A citizen science approach: a detailed ecological assessment of subtropical reefs at Point Lookout, Australia

Roelfsema, Chris, Thurstan, Ruth, Beger, Maria, Dudgeon, Christine, Loder, Jennifer, Kovacs, Eva, Gallo, Michele, Flower, Jason, Gomez Cabrera, K-Le, Ortiz, Juan, Lea, Alexandra and Kleine, Diana 2016, A citizen science approach: a detailed ecological assessment of subtropical reefs at Point Lookout, Australia, PLoS one, vol. 11, no. 10, pp. 1-20, doi: 10.1371/journal.pone.0163407.

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Title A citizen science approach: a detailed ecological assessment of subtropical reefs at Point Lookout, Australia
Author(s) Roelfsema, Chris
Thurstan, RuthORCID iD for Thurstan, Ruth orcid.org/0000-0002-8045-1631
Beger, Maria
Dudgeon, Christine
Loder, Jennifer
Kovacs, Eva
Gallo, Michele
Flower, Jason
Gomez Cabrera, K-Le
Ortiz, Juan
Lea, Alexandra
Kleine, Diana
Journal name PLoS one
Volume number 11
Issue number 10
Article ID e0163407
Start page 1
End page 20
Total pages 20
Publisher PLoS
Place of publication San Fransico, Calif.
Publication date 2016
ISSN 1932-6203
Keyword(s) Climate change
Summary Subtropical reefs provide an important habitat for flora and fauna, and proper monitoring is required for conservation. Monitoring these exposed and submerged reefs is challenging and available resources are limited. Citizen science is increasing in momentum, as an applied research tool and in the variety of monitoring approaches adopted. This paper aims to demonstrate an ecological assessment and mapping approach that incorporates both top-down (volunteer marine scientists) and bottom-up (divers/community) engagement aspects of citizen science, applied at a subtropical reef at Point Lookout, Southeast Queensland, Australia. Marine scientists trained fifty citizen scientists in survey techniques that included mapping of habitat features, recording of substrate, fish and invertebrate composition, and quantifying impacts (e.g., occurrence of substrate damage, presence of litter). In 2014 these volunteers conducted four seasonal surveys along semi-permanent transects, at five sites, across three reefs. The project presented is a model on how citizen science can be conducted in a marine environment through collaboration of volunteer researchers, non-researchers and local marine authorities. Significant differences in coral and algal cover were observed among the three sites, while fluctuations in algal cover were also observed seasonally. Differences in fish assemblages were apparent among sites and seasons, with subtropical fish groups observed more commonly in colder seasons. The least physical damage occurred in the most exposed sites (Flat Rock) within the highly protected marine park zones. The broad range of data collected through this top-down/bottom-up approach to citizen science exemplifies the projects' value and application for identifying ecosystem trends or patterns. The results of the project support natural resource and marine park management, providing a valuable contribution to existing scientific knowledge and the conservation of local reefs.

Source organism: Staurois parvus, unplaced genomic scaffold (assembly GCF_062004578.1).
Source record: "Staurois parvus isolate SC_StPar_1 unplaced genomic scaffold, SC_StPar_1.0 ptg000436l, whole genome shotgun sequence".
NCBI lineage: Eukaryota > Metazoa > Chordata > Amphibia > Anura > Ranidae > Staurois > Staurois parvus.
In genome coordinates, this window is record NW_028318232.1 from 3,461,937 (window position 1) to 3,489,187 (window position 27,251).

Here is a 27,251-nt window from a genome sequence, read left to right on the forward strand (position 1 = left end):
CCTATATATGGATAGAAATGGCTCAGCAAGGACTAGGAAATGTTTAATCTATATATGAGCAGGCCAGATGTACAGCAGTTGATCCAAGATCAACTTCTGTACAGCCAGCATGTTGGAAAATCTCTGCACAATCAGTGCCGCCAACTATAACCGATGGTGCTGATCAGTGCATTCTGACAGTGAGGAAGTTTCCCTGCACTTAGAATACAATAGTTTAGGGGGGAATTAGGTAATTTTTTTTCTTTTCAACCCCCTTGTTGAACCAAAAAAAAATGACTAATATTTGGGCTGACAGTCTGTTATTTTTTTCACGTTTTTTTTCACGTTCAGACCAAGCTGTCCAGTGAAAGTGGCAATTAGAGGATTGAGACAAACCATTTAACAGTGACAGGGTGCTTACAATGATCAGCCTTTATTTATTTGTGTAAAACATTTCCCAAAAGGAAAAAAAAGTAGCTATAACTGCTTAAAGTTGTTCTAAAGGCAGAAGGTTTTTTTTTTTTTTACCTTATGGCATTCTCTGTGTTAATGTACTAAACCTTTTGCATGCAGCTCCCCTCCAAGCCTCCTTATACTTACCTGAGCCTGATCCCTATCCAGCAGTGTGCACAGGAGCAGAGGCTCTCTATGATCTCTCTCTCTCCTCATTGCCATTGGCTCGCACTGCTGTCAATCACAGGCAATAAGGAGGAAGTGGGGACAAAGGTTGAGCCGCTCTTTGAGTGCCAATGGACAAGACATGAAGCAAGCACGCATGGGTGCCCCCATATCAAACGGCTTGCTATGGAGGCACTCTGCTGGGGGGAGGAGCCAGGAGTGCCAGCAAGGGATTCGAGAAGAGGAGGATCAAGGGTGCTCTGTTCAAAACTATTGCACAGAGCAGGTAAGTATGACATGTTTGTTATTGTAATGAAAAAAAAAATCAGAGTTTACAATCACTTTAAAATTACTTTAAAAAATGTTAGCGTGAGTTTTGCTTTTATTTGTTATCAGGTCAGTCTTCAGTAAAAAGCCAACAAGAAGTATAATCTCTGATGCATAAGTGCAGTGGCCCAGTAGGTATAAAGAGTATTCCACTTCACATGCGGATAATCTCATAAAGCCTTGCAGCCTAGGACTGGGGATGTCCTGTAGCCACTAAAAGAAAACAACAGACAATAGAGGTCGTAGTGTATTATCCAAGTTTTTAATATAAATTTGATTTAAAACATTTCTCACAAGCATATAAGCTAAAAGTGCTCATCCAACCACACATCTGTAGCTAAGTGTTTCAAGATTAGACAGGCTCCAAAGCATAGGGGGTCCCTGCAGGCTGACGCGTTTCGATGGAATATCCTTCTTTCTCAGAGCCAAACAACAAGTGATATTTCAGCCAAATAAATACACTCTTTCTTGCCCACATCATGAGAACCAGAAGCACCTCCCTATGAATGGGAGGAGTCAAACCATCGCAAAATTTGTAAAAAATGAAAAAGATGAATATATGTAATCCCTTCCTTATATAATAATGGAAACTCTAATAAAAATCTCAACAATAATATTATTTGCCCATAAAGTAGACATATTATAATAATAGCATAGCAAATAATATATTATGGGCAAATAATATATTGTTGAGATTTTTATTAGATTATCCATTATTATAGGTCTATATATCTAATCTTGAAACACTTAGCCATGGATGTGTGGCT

Language eng
DOI 10.1371/journal.pone.0163407
Field of Research 060205 Marine and Estuarine Ecology (incl Marine Ichthyology)
Socio Economic Objective 970105 Expanding Knowledge in the Environmental Sciences
HERDC Research category C1 Refereed article in a scholarly journal
ERA Research output type C Journal article
Copyright notice ©2016, The Authors
Use Rights Creative Commons Attribution licence
Persistent URL http://hdl.handle.net/10536/DRO/DU:30088371

Document type: Journal Article
Collection: School of Life and Environmental Sciences
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